Words matter. These are the best Greenwich Quotes from famous people such as Roger Stone, Caroline Polachek, Ethan Coen, Gregory Corso, Elizabeth Wurtzel, and they’re great for sharing with your friends.
In 1981, when he ran for governor, I confiscated the needlepoint belts of New Jersey’s Tom Kean. It’s a patrician look that is right for the Vineyard, Nantucket, Darien, Greenwich, Charleston and Savannah.
I was born in New York, but I grew up in Greenwich, Connecticut – that’s where I went to school. I remember begging my way into choir in the 3rd grade, because you’re not supposed to get in until 4th grade.
Dave Van Ronk, for those who don’t know him – probably most don’t know – was a folk singer. He’s kind of the biggest person on the scene in 1961 in the folk revival in Greenwich Village, biggest person on the scene until Bob Dylan showed up.
My father took me back home, back to Greenwich Village, and he thought by taking me out of the orphanage he’d be out of the World War too. But no way – they got him anyway. He went in the Navy and then I lived on the streets.
I did not have a mobile phone in 1993. No one did, except the occasional banker or Hollywood star seeming smart, or the main character in ‘American Psycho.’ In 1993, every day was ‘let’s get lost.’ I could walk Greenwich Village for hours and not be found.
On 11 September, I was living in Greenwich Village, New York; my children learned to tell south from north by looking at the World Trade Center.
My art teacher in junior high was a very out gay man and a mentor to me. He would tell us about Greenwich Village and show us the ‘Village Voice’ and describe his life, but it was all sort of subversive and below the radar.
My business partner Robert De Niro knows a lot about hotels; he opened the Greenwich Hotel in New York City.
But in my imagination this whole thing developed and I started mixing up old folk songs with the Beatles beat and taking them down to Greenwich Village and playing them for the people there.
My look was even more solidified when I started singing in Greenwich Village with my sister Lucy. We wore matching dresses as the Simon Sisters.
I grew up in Greenwich, Connecticut.
When I was 18, I lived in Greenwich Village, New York, for nine months. At that time, I wanted to change the world, not through architecture, but through painting. I lived the artist’s life, mingling with poets and writers, and working as a waiter. I was intrigued by the aliveness of the city.
My background did not start with the East Side; it started with Greenwich Village, which is West Side.
This is unexposed film of Greenwich Village because nothing ever happens there.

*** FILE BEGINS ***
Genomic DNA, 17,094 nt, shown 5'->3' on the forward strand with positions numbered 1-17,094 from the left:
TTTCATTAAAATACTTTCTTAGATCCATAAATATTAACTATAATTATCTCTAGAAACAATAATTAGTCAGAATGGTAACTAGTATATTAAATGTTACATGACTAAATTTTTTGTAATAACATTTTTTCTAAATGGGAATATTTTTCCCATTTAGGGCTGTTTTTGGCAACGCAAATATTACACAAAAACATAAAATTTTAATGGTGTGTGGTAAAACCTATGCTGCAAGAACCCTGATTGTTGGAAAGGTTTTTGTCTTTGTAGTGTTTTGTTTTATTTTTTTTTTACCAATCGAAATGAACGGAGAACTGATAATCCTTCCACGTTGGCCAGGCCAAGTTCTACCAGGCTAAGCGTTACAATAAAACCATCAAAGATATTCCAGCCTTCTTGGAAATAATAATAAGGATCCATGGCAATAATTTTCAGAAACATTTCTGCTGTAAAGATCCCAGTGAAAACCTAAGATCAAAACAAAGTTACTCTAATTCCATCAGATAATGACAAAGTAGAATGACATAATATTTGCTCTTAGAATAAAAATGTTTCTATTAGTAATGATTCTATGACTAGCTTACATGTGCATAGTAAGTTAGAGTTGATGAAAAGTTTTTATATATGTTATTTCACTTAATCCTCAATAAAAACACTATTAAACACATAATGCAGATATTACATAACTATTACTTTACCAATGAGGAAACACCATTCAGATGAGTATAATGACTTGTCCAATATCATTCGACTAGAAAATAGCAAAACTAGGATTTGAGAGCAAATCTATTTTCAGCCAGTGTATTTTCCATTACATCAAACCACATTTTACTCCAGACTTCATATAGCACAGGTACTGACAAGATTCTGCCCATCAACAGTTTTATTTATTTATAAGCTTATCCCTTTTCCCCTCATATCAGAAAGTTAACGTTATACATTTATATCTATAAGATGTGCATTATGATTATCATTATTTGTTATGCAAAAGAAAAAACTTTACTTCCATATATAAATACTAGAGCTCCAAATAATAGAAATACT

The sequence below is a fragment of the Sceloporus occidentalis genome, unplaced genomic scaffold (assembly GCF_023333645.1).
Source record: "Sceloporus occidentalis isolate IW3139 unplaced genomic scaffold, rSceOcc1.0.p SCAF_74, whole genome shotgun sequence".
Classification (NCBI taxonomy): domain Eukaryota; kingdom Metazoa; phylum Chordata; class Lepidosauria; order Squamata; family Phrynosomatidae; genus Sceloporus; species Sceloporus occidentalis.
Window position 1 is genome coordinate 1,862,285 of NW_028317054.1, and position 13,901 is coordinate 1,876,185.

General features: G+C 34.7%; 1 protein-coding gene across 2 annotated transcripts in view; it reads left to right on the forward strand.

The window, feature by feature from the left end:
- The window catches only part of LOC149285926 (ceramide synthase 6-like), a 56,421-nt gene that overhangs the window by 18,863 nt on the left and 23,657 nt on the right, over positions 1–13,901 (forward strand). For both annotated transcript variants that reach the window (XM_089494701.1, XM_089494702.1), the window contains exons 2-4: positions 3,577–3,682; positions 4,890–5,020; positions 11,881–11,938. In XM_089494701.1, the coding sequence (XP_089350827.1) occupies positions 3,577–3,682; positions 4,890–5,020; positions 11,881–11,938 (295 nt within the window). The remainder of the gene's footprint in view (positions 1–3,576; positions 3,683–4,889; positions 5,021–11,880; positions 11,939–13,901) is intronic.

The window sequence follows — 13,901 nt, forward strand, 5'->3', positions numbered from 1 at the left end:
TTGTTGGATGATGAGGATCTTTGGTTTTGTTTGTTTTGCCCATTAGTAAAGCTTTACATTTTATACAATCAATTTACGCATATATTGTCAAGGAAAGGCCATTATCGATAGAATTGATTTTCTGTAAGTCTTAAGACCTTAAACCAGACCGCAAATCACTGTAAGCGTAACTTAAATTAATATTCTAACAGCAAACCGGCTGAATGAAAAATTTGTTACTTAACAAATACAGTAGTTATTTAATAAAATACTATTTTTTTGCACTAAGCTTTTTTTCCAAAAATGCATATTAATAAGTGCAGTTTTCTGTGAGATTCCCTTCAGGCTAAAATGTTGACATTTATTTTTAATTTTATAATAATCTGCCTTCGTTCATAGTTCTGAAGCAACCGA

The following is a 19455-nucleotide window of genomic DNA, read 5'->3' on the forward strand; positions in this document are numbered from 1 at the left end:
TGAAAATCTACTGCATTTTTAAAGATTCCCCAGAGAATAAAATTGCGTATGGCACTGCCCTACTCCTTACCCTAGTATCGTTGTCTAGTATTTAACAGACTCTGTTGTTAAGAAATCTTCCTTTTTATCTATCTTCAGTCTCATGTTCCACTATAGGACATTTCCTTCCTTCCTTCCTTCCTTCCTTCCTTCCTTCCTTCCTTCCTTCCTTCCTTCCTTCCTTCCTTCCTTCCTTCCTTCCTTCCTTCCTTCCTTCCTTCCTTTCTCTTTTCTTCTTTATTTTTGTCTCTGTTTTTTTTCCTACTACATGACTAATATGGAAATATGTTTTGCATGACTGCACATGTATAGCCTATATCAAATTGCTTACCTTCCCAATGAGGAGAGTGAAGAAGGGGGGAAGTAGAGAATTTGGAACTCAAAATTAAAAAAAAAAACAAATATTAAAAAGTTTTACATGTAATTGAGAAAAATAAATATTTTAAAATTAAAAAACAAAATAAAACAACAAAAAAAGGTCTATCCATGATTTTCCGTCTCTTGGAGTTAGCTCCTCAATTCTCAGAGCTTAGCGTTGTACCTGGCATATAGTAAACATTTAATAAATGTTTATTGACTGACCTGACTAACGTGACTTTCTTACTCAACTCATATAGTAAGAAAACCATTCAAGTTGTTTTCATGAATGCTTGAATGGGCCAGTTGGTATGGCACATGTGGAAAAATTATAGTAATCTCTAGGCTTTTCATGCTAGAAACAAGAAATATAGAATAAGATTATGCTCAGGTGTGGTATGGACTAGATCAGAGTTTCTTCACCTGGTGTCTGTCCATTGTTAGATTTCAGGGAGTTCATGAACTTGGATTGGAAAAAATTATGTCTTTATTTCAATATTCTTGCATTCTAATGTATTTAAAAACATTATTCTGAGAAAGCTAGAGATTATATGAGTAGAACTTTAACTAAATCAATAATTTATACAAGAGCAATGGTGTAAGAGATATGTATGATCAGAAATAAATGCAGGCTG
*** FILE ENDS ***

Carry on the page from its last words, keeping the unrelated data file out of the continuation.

I never even went to Jekyll & Hyde’s restaurant. I loved the Greenwich Village Halloween Parade, though.
Our family life, before figure skating turned it upside down, seemed normal. Our town of Riverside, Connecticut, was part of Greenwich, and we had the advantage of their wonderful community, with great beaches and beautiful parks.
So I played the acoustic guitar and harmonica and stomped my foot and I think I was right in assuming that Greenwich Village would be the best place to perform my own material and possibly get some attention, move on to making records and all.
We had been reading about these beatniks who hung out or lived in Greenwich Village, and we wanted to find out what a ‘beatnik’ was, and so a friend and I went right to the source. What we learned, of course, was that beatniks were mostly artists.
I wanted to open up a stand to sell dried fruit and beef jerky where we lived in Greenwich Village. I was 8 years old. I had been flipping through TV channels and got mesmerized by this infomercial for a food dehydrator.
Now, twenty years old, I come out and I go back to Greenwich Village. Now, of course, I’m a wealthy man.
‘The Secret Agent,’ Joseph Conrad’s 1907 novel about an anarchist plot to blow up the Royal Observatory at Greenwich – in fact, a scheme by a secret police agent to stir up a government backlash – has acquired a kind of cult status as the classic novel for the post-9/11 age.
Regularly, customers asked for a book on Greenwich, and there was none. After all, Elizabeth I was born there. The Observatory is known all over the world; the Royal Naval College is there. So I decided to do it.
Every weekend from, like, 1974 to 1978, I’d trudge over to the Greenwich library, which gathered up almost every major newspaper in the country. I would sit there all day long and read and read and read the reviews. I remember being twelve or thirteen and writing to Judith Crist, Pauline Kael, and Roger Ebert.
Franz Kline, who became known for his black and white paintings, did a whole series of gorgeous landscapes and wonderful portraits that may still hang in Greenwich Village.
The first thing I do in the morning is run up to Greenwich Park and see the views of London, it’s what keeps me motivated… though sometimes it gets too cold and starts raining.